The Bloomberg story could have been about any business anywhere in America in this economy. At an annual rate of foreclosure at around 1% in Napa Valley--it's not exactly a fire sale here either. The national rate of business foreclosure is hovering around 3%--property values are off 15% and that's also far under the national average.

Chris said...

Paul, I recall seeing Eaton Hill for sale about a year ago for $2.95. Another Washington winery currently on the block is Fox Estate on the Wahluke

I've sampled from both of these and know the vineyards can make good wine. I particularly like the riesling from Eaton Hill and sangiovese from Fox.

Anonymous said...

There are far more Washington, even Walla Walla, wineries that are looking to sell than the listings might suggest.

A major CA outfit that specializes in selling wineries, has been visiting here over the last eight months and suggested that perhaps as many as five Walla Walla wineries would entertain a serious offer. Of course, these properties do not have a FOR SALE sign on their lawn.

Unknown said...


You usually don't see wineries for sale in the classified because it is always a tricky affair to sell a winery and people want to protect their brands and their market share.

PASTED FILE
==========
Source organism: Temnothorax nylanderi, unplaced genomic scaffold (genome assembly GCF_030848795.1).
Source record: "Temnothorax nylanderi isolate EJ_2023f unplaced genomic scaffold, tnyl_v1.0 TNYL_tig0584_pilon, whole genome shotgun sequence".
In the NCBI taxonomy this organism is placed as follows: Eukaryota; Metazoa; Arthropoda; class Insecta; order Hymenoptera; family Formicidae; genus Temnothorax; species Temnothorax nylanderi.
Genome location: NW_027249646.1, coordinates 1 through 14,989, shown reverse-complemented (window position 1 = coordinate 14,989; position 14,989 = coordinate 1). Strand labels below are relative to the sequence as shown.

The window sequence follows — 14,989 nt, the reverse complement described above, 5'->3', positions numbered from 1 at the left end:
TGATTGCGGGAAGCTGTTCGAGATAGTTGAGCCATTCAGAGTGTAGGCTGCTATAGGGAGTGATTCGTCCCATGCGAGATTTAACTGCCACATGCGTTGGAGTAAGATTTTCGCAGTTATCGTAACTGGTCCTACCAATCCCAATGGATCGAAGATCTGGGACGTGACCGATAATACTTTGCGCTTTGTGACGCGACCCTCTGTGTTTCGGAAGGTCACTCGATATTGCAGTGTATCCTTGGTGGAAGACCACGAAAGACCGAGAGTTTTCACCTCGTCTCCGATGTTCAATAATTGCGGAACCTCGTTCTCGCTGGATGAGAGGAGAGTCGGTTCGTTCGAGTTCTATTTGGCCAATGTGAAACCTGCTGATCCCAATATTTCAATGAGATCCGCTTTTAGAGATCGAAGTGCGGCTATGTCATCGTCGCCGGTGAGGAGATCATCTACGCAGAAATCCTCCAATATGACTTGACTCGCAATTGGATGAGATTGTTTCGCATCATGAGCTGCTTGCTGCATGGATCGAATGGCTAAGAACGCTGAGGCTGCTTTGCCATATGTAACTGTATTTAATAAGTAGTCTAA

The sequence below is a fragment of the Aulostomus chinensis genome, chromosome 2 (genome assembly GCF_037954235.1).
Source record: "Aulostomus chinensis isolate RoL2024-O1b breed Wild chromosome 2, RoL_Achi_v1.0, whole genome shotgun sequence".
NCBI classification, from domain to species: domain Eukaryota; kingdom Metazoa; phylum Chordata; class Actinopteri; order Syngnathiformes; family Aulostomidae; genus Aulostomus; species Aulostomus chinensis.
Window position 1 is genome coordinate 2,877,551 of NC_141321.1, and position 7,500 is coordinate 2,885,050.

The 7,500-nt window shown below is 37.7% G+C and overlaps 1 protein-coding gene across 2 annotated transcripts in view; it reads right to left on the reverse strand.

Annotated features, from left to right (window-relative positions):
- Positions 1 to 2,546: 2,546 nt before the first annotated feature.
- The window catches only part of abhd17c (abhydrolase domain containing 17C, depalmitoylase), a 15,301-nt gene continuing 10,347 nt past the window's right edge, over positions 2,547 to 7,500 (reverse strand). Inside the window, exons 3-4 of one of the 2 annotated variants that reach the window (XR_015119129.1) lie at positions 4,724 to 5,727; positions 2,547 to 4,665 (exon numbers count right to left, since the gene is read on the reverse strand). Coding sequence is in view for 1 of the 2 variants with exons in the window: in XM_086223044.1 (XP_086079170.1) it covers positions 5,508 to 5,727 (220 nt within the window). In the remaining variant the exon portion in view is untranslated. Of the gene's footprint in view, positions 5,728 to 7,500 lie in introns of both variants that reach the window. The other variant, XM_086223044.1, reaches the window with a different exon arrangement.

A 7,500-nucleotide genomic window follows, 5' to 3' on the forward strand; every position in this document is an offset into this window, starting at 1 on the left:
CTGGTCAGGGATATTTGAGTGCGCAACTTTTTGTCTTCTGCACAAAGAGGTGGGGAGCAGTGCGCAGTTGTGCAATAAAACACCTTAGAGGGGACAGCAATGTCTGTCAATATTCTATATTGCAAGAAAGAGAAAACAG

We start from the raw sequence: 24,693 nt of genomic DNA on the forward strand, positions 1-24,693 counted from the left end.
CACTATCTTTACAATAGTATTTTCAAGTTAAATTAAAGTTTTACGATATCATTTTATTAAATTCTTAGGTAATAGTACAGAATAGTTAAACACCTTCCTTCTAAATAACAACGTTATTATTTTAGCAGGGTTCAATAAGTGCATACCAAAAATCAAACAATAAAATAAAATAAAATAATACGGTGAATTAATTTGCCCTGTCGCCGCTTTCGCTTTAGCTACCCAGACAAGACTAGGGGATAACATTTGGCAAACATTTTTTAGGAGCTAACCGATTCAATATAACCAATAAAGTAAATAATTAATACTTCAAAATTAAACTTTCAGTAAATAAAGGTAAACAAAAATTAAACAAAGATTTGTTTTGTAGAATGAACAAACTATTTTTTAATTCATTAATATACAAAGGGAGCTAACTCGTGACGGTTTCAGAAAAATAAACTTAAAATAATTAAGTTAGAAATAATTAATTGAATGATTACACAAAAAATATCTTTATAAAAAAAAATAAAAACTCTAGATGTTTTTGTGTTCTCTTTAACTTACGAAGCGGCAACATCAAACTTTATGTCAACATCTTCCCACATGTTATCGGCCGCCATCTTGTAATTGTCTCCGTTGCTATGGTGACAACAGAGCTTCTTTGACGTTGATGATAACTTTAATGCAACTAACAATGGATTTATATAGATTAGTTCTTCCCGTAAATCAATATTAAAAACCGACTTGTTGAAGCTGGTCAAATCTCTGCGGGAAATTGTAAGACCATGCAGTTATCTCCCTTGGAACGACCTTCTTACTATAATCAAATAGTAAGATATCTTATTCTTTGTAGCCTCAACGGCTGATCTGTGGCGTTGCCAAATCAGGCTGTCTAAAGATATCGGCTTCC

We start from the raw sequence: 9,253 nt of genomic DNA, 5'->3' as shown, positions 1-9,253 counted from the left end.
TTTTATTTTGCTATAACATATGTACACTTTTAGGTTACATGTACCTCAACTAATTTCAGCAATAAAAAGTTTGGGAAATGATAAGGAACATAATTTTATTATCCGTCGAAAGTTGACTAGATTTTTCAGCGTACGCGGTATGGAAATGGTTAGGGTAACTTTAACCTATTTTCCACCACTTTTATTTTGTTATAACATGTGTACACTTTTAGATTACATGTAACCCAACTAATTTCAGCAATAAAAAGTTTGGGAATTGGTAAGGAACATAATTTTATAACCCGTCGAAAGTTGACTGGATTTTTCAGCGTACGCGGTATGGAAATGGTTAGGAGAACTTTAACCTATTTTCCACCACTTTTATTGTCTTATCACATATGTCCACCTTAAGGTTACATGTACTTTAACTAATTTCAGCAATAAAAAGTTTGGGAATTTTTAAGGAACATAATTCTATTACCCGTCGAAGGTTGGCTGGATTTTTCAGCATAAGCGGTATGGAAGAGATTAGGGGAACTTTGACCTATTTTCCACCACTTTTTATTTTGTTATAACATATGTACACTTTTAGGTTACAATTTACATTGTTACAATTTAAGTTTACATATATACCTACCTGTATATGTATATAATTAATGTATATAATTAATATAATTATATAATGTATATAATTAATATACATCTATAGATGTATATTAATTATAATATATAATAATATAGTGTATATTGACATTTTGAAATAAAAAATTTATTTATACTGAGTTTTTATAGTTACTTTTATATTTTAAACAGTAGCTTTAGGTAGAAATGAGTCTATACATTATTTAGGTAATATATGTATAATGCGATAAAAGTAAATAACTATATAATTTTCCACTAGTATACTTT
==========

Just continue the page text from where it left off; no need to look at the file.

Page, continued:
Also, many wineries can stop harvesting for a year or two and run on inventory cash flow. One telling story will be the amount of uncommitted fruit this coming harvest and the price that every varietal will command.


Peter Bouman said...


I would have to say that your observation of WA wine property listings mirrors the situation here in Oregon. Of the many vineyard / winery properties that I currently have listed or am in discussions with the motivation seems to be a perfect storm of aging owners wanting to retire, and a difficult wine and fruit sales market convincing them that now is as good a time as any. While there is a financially influenced reason for putting properties on the market, very few of these are desperate situations. Even so, sellers are fully aware that the market conditions favor buyers, and sellers are anticipating and responding to aggressive offers. The energy on the buying side is very high, and I anticipate several properties changing hands this year.

Peter Bouman

Anonymous said...

I am a small lot winery in Prosser. My step dad who is the winemaker still has his Orchard as well as a field man for fruit packing wherehouse, and I keep my day time Job serving legal documents which gets me by even though it hard when one interfears with the other. One thing is for sure is alot of open fruit at low cost. With olsen Estates on the maket, three horse heaven hills vineyards in Forclosure it will be intresting to see what happens in October.
The funniest part is when customers think your rich. Every car we drive has over 200,000 miles on it. I think if we get threw this we will stand up with Walla Walla as the hard work and dedication is in every ounce of our wine.

PaulG said...

Anon - thanks for the update. Please feel free to give me further specifics (confidentially if you wish) with emails to I will keep the information strictly between us.